A planned remake of “Lord of the Flies” reimagined with an all-female cast has stirred controversy.
Deadline reported that Scott McGehee and David Siegel will write and direct a new version of “Lord Of The Flies,” based on the iconic 1954 William Golding novel about a group of boys stranded on a deserted island.
Once there, the group tries to govern themselves with disastrous results.
Siegel told Deadline the plan is to be faithful to the book, which spawned films in 1963 and 1990, but with a contemporary twist of using girls instead of boys.
“It is a timeless story that is especially relevant today, with the interpersonal conflicts and bullying, and the idea of children forming a society and replicating the behavior they saw in grownups before they were marooned,” he said.
— Deadline Hollywood (@DEADLINE) August 30, 2017
McGehee said the plot “is aggressively suspenseful, and taking the opportunity to tell it in a way it hasn’t been told before, with girls rather than boys, is that it shifts things in a way that might help people see the story anew.”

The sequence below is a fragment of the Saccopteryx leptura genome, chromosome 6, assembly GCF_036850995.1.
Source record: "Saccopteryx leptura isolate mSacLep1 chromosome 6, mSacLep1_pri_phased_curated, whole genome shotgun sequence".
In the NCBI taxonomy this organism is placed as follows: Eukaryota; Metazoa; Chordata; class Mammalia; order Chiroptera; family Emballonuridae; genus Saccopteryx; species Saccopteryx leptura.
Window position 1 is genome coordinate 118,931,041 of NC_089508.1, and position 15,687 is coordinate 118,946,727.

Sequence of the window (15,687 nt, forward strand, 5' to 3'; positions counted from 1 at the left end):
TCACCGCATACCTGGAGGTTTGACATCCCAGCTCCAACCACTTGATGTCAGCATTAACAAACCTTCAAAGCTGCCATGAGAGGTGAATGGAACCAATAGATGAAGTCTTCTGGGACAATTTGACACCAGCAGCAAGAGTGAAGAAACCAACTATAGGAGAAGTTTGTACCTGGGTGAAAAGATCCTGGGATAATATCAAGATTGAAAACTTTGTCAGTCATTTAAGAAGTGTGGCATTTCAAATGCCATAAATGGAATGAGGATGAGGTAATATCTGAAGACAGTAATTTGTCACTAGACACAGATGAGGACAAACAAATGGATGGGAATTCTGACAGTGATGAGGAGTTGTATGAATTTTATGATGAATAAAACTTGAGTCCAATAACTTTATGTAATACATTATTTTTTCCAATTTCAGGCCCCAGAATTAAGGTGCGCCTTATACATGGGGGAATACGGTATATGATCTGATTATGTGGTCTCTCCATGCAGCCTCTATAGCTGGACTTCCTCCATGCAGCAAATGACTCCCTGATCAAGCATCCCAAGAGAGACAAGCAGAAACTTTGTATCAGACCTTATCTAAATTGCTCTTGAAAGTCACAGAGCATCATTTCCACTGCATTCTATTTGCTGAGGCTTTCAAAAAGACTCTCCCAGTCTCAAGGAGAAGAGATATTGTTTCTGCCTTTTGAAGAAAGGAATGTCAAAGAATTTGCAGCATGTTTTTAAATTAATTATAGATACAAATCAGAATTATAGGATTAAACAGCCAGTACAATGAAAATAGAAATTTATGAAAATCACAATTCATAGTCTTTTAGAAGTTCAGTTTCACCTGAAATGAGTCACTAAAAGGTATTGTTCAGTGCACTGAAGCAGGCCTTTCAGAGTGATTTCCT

But the idea almost immediately sparked a backlash online with many questioning the project and the wisdom of having two men helm it.
“An all women remake of Lord of the Flies makes no sense because… the plot of that book wouldn’t happen with all women,” writer Roxane Gay tweeted.
An all female Lord of the Flies? Did we all read the same book here? Looks like someone missed the point here….. #lordoftheflies
— Bryan 🐍 (@noodlelistic) August 30, 2017
An all-female #LordOfTheFlies spearheaded by 2 men kiiiinda sounds like a bad idea on the level of getting a salad at a BBQ place.
— Stephanie Johnson (@srenaewrites) September 1, 2017
I mean, "Lord of the Flies" is about toxic masculinity. Hollywood should just have two women write a major film ABOUT TOXIC MASCULINITY.
— Charlotte Clymer🏳️🌈 (@cmclymer) August 31, 2017
In an undated introduction to the book, Golding, who died in 1993, said he was often asked by girls why he wrote it from the perspective of boys. His response was because he had been a boy.
Golding also said that in writing about society, boy characters worked.
“If you land with a group of little boys, they are more like scaled-down society than a group of little girls would be,” Golding said. “Don’t ask me why, and this is a terrible thing to say, because I’m going to be chased from hell to breakfast by all the women who talk about equality. This has nothing to do with equality at all.”